US8074865B2 (en) 2004-04-02 2011-12-13 Smith International, Inc. Gradient polycrystalline cubic boron nitride materials and tools incorporating such materials
US7383975B2 (en) 2004-08-30 2008-06-10 Alcoa Inc. Fracture resistant friction stir welding tools
US20060043152A1 (en) * 2004-08-30 2006-03-02 Israel Stol Fracture resistant friction stir welding tools
US7401723B2 (en) 2004-08-30 2008-07-22 Alcoa Inc. Advanced friction stir welding tools
US20060043151A1 (en) * 2004-08-30 2006-03-02 Israel Stol Advanced friction stir welding tools
US7156277B2 (en) * 2004-09-27 2007-01-02 Mitsubishi Heavy Industries, Ltd. Friction stir welding method and apparatus
US20060065698A1 (en) * 2004-09-27 2006-03-30 Soichiro Ishikawa Friction stir welding method and apparatus
US7198189B2 (en) 2004-09-28 2007-04-03 Alcoa Inc. Multi-shouldered fixed bobbin tools for simultaneous friction stir welding of multiple parallel walls between parts
US20060065694A1 (en) * 2004-09-28 2006-03-30 Israel Stol Multi-shouldered fixed bobbin tools for simultaneous friction stir welding of multiple parallel walls between parts
US20060081683A1 (en) * 2004-10-05 2006-04-20 Packer Scott M Expandable mandrel for use in friction stir welding
WO2006044215A3 (en) * 2004-10-05 2006-12-14 Advanced Metal Products Inc Expandable mandrel for use in friction stir welding
US7651018B2 (en) 2004-10-05 2010-01-26 Sii Megadiamond Expandable mandrel for use in friction stir welding
CN100584510C (en) 2004-10-05 2010-01-27 Sii米加钻石公司;先进金属产品公司 Expandable mandrel for use in friction stir welding and method for providing the mandrel
US7234626B2 (en) * 2004-10-22 2007-06-26 Edison Welding Institute, Inc. Method of friction stir welding and retractable shoulderless variable penetration friction stir welding tool for same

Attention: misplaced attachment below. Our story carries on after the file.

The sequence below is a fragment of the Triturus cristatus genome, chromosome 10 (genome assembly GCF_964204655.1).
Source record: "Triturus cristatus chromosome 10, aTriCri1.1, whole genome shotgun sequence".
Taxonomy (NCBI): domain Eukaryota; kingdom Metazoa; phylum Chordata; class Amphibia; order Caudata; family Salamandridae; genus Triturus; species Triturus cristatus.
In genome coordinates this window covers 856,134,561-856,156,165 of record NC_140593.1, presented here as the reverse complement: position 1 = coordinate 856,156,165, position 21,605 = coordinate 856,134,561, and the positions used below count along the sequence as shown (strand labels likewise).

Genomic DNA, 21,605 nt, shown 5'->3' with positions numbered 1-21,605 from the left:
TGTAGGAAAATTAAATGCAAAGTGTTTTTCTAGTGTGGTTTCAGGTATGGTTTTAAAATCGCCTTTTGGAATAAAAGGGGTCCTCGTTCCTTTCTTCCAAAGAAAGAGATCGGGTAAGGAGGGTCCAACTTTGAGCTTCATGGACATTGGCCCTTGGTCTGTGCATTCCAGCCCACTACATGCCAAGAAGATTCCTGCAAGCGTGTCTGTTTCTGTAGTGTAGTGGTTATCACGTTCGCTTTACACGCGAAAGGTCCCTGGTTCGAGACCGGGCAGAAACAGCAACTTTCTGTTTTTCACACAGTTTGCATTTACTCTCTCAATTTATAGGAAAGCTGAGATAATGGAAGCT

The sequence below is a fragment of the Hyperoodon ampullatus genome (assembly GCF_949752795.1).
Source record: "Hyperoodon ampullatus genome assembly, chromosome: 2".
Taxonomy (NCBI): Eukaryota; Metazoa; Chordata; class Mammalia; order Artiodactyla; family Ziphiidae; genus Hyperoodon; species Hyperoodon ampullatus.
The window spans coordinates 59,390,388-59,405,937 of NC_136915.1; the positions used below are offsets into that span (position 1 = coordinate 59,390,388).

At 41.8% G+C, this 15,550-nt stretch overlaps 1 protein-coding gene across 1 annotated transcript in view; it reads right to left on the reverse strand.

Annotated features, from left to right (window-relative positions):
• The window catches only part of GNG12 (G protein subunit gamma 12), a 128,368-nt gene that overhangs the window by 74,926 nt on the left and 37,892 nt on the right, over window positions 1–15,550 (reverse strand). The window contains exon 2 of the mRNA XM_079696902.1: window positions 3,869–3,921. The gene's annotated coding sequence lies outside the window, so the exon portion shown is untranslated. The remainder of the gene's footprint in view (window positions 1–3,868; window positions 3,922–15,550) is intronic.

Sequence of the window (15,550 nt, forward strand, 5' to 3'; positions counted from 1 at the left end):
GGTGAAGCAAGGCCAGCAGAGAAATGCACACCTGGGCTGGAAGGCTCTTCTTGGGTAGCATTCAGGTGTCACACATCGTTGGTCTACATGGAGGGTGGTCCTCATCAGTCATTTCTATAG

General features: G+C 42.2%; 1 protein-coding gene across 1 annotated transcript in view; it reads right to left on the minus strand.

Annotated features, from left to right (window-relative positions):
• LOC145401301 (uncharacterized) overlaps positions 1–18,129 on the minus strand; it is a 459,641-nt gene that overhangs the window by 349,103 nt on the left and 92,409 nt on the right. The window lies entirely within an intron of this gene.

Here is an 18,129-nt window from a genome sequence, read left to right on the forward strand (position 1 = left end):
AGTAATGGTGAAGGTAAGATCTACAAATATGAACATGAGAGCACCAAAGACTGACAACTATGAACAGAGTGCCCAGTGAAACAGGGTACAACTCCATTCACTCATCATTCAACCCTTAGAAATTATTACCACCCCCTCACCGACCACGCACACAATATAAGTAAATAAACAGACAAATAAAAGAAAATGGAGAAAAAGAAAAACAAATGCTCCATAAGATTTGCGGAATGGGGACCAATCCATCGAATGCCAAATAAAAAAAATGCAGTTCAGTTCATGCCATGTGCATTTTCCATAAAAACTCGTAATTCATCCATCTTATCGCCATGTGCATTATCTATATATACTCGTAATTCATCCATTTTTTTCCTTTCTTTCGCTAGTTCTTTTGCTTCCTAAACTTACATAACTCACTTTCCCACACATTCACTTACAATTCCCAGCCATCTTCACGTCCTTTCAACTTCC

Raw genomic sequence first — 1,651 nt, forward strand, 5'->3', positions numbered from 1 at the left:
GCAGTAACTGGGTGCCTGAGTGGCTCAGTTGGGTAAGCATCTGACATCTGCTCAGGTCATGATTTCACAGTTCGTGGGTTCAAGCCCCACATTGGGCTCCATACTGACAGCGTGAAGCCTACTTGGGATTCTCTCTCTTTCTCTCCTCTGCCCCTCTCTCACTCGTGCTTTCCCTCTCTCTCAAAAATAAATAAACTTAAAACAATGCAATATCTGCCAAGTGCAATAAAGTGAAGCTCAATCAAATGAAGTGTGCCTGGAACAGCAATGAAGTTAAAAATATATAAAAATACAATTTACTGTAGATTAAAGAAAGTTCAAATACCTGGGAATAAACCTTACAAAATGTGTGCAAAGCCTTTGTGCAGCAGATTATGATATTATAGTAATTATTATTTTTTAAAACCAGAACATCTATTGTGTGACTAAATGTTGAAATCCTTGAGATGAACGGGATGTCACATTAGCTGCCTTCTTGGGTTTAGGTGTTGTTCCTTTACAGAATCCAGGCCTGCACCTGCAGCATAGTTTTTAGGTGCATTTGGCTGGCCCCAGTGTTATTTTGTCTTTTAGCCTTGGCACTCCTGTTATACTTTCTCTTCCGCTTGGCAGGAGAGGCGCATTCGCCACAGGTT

US7404510B2 (en) 2004-10-22 2008-07-29 Edison Welding Institute, Inc. Retractable shoulderless variable penetration friction stir welding tool
US20070228102A1 (en) * 2004-10-22 2007-10-04 Trapp Timothy J Retractable shoulderless variable penetration friction stir welding tool
US20080257936A1 (en) * 2004-10-22 2008-10-23 Trapp Timothy J Multi-section faced shoulderless retractable variable penetration friction stir welding tool
US20060086775A1 (en) * 2004-10-22 2006-04-27 Edison Welding Institute Method of friction stir welding and retractable shoulderless variable penetration friction stir welding tool for same
US20060157531A1 (en) * 2004-12-17 2006-07-20 Packer Scott M Single body friction stir welding tool for high melting temperature materials
WO2007086885A3 (en) * 2005-02-15 2007-11-15 Advanced Metal Products Tool geometries for friction stir spot welding of high melting temperature alloys
WO2007086885A2 (en) * 2005-02-15 2007-08-02 Sii Megadiamond Tool geometries for friction stir spot welding of high melting temperature alloys
US7621437B2 (en) * 2005-02-16 2009-11-24 The Boeing Company Brazed structural assembly and associated system and method for manufacture